Additionally, Judiciary Committee chairwoman Becca Guerra resigned her seat in the Senate. The resignation was sudden, and came as a shock to many, including myself, although I later heard that others had been appraised of the resignation in advance. I’m saddened to lose such a dedicated and experienced Senator.
The Senate validated the election results. The first session of Senate ended around 1:30 am, and we moved into the second session. (I was in the restroom as my name was called during roll — I apologize to my constituents, but you gotta go sometimes.)
The Chief Justice of the Student Government Supreme Court was supposed to swear in the new Senators, but he was missing (I guess he’d already gone to bed for the evening). We were sworn in by former Senate President John Boyles, then we all sat back down and got to work.
The first matter of business was to elect a winner of the tied Liberal Arts & Sciences seat between Joel Witter and Elizabeth Perez. Joel has an edge in experience, having served in the Senate for a few months as a replacement Senator, while Elizabeth has not yet served in the Senate. Their personalities and campus involvement are very similar, with maybe a slight edge in involvement going to Joel. I know and like them both. I voted for Elizabeth — and it was unabashedly partisan. Both Elizabeth and I chose to run as Unite candidates because it aligned best with our ideals and values. Joel chose not to run with Unite, which indicates he doesn’t share those values — so I voted for Elizabeth. She took around 20 votes, and the seat went to Joel.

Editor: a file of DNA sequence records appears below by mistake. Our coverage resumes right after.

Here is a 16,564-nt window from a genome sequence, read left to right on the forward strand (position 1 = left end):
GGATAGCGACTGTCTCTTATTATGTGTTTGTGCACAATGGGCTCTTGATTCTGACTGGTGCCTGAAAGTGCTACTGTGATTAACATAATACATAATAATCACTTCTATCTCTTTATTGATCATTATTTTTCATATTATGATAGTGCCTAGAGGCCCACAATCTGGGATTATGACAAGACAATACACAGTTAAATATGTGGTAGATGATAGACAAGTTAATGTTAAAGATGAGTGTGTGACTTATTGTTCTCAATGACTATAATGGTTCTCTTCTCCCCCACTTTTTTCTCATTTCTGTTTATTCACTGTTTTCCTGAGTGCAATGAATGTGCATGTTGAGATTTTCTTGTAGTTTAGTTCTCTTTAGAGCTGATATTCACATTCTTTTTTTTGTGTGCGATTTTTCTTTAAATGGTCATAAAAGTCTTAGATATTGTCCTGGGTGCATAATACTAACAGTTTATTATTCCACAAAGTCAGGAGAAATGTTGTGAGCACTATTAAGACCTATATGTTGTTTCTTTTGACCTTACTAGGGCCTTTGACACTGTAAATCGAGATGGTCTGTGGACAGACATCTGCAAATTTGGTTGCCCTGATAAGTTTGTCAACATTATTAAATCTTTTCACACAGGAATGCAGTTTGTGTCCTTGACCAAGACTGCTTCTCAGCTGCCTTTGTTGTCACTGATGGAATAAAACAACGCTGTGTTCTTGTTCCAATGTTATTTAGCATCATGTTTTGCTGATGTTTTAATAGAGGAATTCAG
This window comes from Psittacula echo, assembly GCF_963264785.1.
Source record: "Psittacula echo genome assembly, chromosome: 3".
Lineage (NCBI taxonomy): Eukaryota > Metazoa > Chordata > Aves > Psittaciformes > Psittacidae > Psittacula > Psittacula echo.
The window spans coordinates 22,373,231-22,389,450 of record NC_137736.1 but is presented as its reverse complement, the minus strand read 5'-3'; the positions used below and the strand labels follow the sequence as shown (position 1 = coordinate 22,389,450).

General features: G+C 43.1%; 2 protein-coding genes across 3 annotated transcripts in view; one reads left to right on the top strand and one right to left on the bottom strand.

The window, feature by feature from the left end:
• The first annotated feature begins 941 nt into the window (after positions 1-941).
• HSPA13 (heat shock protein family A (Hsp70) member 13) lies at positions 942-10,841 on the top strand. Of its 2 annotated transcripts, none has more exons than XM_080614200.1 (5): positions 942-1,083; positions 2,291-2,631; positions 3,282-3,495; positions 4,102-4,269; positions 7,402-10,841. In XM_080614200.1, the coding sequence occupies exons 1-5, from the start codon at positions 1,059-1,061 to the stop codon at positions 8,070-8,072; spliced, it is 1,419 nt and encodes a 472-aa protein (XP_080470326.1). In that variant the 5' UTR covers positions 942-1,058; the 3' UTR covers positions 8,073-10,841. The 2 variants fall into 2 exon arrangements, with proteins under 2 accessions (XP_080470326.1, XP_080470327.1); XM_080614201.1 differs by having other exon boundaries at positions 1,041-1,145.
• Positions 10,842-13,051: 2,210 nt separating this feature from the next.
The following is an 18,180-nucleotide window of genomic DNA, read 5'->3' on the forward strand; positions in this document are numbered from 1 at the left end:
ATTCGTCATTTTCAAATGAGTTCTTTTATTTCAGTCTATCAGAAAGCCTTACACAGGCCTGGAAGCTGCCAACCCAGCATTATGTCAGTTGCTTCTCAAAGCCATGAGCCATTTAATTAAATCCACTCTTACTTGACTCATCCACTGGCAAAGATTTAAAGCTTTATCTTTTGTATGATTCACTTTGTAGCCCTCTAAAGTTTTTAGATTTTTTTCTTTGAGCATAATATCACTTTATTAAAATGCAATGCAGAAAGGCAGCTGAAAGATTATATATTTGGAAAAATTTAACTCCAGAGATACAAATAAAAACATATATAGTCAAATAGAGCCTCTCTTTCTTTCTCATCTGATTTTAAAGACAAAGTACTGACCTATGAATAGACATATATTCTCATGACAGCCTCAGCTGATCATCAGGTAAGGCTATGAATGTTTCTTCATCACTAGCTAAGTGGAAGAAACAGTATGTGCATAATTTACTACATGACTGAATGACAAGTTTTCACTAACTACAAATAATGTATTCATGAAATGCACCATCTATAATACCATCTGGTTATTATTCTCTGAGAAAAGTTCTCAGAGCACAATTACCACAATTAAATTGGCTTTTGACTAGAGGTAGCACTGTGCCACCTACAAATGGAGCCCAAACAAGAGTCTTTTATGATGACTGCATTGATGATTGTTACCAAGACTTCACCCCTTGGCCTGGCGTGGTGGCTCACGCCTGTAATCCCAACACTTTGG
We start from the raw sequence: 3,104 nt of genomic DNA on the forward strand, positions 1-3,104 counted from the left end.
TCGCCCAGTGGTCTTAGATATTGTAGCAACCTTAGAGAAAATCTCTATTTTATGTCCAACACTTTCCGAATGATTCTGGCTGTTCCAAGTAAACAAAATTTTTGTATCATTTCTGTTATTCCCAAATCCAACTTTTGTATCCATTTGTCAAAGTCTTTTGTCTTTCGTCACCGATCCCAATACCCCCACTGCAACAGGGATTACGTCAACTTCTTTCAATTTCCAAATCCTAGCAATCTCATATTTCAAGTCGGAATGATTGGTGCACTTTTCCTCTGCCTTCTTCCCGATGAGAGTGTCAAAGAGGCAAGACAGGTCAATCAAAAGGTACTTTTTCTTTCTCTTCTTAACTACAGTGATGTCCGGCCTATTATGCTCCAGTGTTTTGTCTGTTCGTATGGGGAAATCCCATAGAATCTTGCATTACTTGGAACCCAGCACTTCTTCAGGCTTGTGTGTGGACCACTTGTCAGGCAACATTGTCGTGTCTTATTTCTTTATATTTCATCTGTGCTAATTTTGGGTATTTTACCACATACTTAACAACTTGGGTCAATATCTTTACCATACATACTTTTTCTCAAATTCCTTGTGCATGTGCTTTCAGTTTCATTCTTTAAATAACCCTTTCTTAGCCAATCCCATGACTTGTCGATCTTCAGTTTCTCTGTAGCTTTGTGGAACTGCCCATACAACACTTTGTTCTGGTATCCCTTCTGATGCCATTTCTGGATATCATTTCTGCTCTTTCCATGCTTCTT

Lauren Mierley ran for Senate President, unopposed. Lauren has a lot of experience, she’s been in the Senate a long time, and nobody wanted to run against her. Someone moved to acclimate, I voted yes, no one voted no, and she became the new Senate President.
Ryan Nelson and Josh Weiss ran for President Pro Tempore. Weiss has been in Senate for six months; Nelson has been in Senate for a year and a half. They both have sat on the Judiciary Committee since Fall 2005 (Judiciary is the standard path to Pro Temp). I like Josh a lot, and think he would make a good Pro Temp, but I feel that he hasn’t served in the Senate for long enough. Ryan was a stronger candidate, so I voted for him. Ryan took around 20 votes, Josh won, and became the new Pro Temp.